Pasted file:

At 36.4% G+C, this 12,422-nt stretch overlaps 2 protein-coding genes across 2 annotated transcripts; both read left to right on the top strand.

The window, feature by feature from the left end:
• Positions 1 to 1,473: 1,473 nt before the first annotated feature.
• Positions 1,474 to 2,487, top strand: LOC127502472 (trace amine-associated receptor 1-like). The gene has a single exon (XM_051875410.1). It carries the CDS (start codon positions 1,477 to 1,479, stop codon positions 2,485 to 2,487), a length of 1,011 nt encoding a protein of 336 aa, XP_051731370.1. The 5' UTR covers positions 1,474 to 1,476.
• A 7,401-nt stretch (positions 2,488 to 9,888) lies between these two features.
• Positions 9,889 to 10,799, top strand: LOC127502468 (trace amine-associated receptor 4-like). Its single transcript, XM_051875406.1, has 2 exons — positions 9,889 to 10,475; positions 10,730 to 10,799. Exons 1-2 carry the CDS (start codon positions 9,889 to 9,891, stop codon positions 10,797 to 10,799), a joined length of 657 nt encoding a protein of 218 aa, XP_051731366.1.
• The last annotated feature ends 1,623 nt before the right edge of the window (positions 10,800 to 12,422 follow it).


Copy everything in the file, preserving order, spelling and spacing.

At 36.4% G+C, this 12,422-nt stretch overlaps 2 protein-coding genes across 2 annotated transcripts; both read left to right on the top strand.

The window, feature by feature from the left end:
• Positions 1 to 1,473: 1,473 nt before the first annotated feature.
• Positions 1,474 to 2,487, top strand: LOC127502472 (trace amine-associated receptor 1-like). The gene has a single exon (XM_051875410.1). It carries the CDS (start codon positions 1,477 to 1,479, stop codon positions 2,485 to 2,487), a length of 1,011 nt encoding a protein of 336 aa, XP_051731370.1. The 5' UTR covers positions 1,474 to 1,476.
• A 7,401-nt stretch (positions 2,488 to 9,888) lies between these two features.
• Positions 9,889 to 10,799, top strand: LOC127502468 (trace amine-associated receptor 4-like). Its single transcript, XM_051875406.1, has 2 exons — positions 9,889 to 10,475; positions 10,730 to 10,799. Exons 1-2 carry the CDS (start codon positions 9,889 to 9,891, stop codon positions 10,797 to 10,799), a joined length of 657 nt encoding a protein of 218 aa, XP_051731366.1.
• The last annotated feature ends 1,623 nt before the right edge of the window (positions 10,800 to 12,422 follow it).